Gauguin's Chair, 1888 by Vincent Van Gogh
This was the accompanying picture to Van Gogh's Chair, and was painted at around the same time, in December 1888, just before Van Gogh's first serious episode of temporary insanity. Unlike Van Gogh's chair, which was simple and rush seated, Gauguin's chair was padded with arms, making it an altogether superior seat. It has retained a similar symbolic relevance and has again taken on the mantle of its absent owner, but in this painting the chair is less personal, there is less of Paul Gauguin present, whereas there is no doubt from Van Gogh's simple rush chair who it belongs to.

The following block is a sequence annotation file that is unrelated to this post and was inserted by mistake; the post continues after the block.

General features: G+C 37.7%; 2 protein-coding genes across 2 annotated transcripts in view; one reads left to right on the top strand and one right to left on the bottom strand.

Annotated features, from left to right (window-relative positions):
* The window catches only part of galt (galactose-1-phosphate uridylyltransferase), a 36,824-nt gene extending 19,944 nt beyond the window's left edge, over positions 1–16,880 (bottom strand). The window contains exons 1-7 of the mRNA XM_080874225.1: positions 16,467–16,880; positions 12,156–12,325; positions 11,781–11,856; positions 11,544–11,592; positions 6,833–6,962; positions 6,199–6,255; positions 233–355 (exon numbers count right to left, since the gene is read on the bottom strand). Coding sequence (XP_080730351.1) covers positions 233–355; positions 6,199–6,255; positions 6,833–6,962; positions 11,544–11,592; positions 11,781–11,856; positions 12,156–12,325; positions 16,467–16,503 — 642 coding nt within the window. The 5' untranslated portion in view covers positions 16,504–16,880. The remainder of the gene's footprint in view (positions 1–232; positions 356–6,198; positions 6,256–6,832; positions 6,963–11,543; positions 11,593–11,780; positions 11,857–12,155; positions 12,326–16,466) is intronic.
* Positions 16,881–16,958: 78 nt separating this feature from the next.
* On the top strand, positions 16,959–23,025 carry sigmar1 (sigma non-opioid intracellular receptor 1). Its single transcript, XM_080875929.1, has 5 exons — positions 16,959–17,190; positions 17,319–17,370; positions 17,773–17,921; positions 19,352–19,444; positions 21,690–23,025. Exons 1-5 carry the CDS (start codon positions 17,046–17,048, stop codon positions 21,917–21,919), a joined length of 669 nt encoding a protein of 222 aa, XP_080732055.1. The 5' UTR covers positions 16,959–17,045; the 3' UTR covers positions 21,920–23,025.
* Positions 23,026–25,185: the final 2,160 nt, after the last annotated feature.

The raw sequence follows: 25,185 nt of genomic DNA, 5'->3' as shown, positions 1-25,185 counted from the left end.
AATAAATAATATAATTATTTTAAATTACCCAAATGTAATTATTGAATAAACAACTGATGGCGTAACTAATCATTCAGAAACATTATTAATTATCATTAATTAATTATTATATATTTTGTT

The artist approached the depiction of his friend's chair differently too, and the brushstrokes are more fragmented giving a sense of disorder through the short dabs of light point that make up the patterned floor. The chair also looms slightly unerringly at the front of the canvas, breaking through the natural frame of the picture. Both this and Von Gogh's Chair were unfinished at the time of his first breakdown, he never returned to this painting, but did finish that of his chair in January 1889